Thereafter, a rotary cylinder 73, shown in FIG. 1, which may be controlled by a timer or photo-electric sensor, operates to rotate the gate assembly to the phantom position therefor shown in FIG. 5, with gate wall 66 being in a raised position allowing for the passage of product thereunder, as at 69. Product once moving under the gate wall 66, continues to be carried downstream along transport belts 37 in the direction of arrow "h", whereupon said product is transferred from the second product transport means 41 to one of at least two conveyors 81 and 82 of a third product transport means 79.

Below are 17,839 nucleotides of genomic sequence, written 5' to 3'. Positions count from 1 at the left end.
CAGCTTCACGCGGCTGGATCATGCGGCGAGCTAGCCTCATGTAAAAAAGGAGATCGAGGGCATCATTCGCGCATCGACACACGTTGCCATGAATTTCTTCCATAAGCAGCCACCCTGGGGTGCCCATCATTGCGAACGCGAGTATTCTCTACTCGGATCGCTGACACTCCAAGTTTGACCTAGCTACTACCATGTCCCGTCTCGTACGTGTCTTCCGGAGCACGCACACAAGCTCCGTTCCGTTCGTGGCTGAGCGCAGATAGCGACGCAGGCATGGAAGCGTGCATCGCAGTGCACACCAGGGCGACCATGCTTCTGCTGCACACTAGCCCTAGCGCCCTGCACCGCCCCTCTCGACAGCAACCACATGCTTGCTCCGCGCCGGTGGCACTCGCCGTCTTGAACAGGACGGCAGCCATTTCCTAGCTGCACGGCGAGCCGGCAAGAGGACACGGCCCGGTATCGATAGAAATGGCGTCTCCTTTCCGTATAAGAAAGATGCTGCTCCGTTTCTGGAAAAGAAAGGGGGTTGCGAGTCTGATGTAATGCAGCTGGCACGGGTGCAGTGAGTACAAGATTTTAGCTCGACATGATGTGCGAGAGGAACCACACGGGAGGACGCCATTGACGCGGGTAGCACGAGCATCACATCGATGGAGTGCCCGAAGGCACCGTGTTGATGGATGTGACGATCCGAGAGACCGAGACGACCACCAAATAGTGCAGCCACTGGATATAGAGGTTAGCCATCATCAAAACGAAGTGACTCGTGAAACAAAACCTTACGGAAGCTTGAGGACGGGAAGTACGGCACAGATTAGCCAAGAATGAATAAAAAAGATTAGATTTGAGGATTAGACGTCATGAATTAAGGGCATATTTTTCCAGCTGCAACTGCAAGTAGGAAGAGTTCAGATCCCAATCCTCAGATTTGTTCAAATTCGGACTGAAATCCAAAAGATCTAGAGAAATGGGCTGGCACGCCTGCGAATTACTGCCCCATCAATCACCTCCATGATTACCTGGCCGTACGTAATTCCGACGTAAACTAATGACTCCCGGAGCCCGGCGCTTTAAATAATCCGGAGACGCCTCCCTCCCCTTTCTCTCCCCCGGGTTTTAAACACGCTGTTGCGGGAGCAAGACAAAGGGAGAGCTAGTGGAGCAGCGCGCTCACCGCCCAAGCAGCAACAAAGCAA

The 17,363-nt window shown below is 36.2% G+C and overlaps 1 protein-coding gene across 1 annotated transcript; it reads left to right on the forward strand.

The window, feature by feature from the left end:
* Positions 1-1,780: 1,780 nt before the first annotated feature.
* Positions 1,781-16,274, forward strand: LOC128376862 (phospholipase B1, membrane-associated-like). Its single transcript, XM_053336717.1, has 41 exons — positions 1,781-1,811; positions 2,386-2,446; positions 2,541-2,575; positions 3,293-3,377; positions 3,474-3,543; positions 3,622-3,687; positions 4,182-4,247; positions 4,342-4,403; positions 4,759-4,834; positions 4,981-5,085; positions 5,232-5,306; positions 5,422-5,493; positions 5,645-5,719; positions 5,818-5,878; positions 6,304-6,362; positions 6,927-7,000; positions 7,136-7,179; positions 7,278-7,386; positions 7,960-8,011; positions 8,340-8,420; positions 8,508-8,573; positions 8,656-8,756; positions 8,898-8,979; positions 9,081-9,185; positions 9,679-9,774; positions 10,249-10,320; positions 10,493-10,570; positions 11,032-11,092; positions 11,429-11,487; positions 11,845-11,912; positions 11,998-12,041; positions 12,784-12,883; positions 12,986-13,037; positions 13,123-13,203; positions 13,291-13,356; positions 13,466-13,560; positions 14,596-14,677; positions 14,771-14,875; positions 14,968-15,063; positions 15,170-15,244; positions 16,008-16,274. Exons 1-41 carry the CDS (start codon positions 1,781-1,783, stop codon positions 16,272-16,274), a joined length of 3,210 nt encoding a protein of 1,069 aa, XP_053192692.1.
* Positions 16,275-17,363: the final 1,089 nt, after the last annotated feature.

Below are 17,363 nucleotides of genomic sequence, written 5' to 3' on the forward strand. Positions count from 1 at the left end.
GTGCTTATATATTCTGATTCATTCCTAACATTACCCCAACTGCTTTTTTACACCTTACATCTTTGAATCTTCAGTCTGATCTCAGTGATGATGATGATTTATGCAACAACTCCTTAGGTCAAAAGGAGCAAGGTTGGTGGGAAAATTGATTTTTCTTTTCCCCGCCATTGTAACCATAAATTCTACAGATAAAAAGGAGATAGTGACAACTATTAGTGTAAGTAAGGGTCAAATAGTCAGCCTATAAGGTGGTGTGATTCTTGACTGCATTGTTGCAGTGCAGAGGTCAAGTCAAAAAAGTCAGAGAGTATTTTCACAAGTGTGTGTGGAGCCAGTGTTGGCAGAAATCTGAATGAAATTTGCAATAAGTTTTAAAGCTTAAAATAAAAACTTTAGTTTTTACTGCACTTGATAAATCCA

The third product transport means comprises a dual row of conveyors including a near conveyor 81 and a far conveyor 82, each seated between a pair of retaining walls such as those 80. A flipper arm 83 spanning the width of the frame at least between walls 12, 13 is pivotally connected to a bearing 88 at one arm end and to a rotary cylinder 85 at the other flipper arm end for reciprocal rotation about the flipper arm axis 86, in the directions indicated by the double-headed arrow "i". The flipper arm 83 includes means such as, but not limited to, a wire grid 78 with rectangular openings 89 (FIG. 1) or the same could be a flat surface, like a shelf (not shown) for supporting product thereon. A retaining edge 84 for the grid 78 is provided along the outer perimeter of the flipper arm 83 for preventing any inadvertent slippage of product off the radially outermost edge of said flipper arm by centrifugal force during flipping.